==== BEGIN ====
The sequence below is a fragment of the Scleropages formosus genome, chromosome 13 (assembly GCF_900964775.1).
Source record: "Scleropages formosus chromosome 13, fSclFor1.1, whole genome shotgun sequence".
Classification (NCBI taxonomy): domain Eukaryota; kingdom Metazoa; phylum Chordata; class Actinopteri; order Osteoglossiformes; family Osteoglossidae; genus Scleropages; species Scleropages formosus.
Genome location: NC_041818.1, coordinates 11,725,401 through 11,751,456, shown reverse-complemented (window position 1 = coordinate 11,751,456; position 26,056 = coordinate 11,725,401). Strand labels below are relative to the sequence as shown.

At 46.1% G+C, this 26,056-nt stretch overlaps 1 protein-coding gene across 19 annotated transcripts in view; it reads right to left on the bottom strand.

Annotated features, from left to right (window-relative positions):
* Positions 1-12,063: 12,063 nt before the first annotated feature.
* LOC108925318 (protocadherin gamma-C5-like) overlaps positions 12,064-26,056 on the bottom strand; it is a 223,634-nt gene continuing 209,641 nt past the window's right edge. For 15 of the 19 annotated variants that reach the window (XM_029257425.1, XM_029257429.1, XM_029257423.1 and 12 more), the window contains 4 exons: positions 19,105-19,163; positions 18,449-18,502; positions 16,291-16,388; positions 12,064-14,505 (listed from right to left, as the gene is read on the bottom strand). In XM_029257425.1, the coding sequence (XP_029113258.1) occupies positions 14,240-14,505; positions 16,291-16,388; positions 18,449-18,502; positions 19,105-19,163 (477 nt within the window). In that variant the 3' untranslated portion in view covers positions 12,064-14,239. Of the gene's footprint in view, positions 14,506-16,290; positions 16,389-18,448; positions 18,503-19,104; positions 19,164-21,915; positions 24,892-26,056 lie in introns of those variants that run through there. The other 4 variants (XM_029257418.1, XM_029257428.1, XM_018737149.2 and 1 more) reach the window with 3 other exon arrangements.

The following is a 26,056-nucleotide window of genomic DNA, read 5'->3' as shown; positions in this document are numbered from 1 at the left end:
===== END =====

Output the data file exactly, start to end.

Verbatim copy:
The sequence below is a fragment of the Scleropages formosus genome, chromosome 13 (assembly GCF_900964775.1).
Source record: "Scleropages formosus chromosome 13, fSclFor1.1, whole genome shotgun sequence".
Classification (NCBI taxonomy): domain Eukaryota; kingdom Metazoa; phylum Chordata; class Actinopteri; order Osteoglossiformes; family Osteoglossidae; genus Scleropages; species Scleropages formosus.
Genome location: NC_041818.1, coordinates 11,725,401 through 11,751,456, shown reverse-complemented (window position 1 = coordinate 11,751,456; position 26,056 = coordinate 11,725,401). Strand labels below are relative to the sequence as shown.

At 46.1% G+C, this 26,056-nt stretch overlaps 1 protein-coding gene across 19 annotated transcripts in view; it reads right to left on the bottom strand.

Annotated features, from left to right (window-relative positions):
* Positions 1-12,063: 12,063 nt before the first annotated feature.
* LOC108925318 (protocadherin gamma-C5-like) overlaps positions 12,064-26,056 on the bottom strand; it is a 223,634-nt gene continuing 209,641 nt past the window's right edge. For 15 of the 19 annotated variants that reach the window (XM_029257425.1, XM_029257429.1, XM_029257423.1 and 12 more), the window contains 4 exons: positions 19,105-19,163; positions 18,449-18,502; positions 16,291-16,388; positions 12,064-14,505 (listed from right to left, as the gene is read on the bottom strand). In XM_029257425.1, the coding sequence (XP_029113258.1) occupies positions 14,240-14,505; positions 16,291-16,388; positions 18,449-18,502; positions 19,105-19,163 (477 nt within the window). In that variant the 3' untranslated portion in view covers positions 12,064-14,239. Of the gene's footprint in view, positions 14,506-16,290; positions 16,389-18,448; positions 18,503-19,104; positions 19,164-21,915; positions 24,892-26,056 lie in introns of those variants that run through there. The other 4 variants (XM_029257418.1, XM_029257428.1, XM_018737149.2 and 1 more) reach the window with 3 other exon arrangements.

The following is a 26,056-nucleotide window of genomic DNA, read 5'->3' as shown; positions in this document are numbered from 1 at the left end: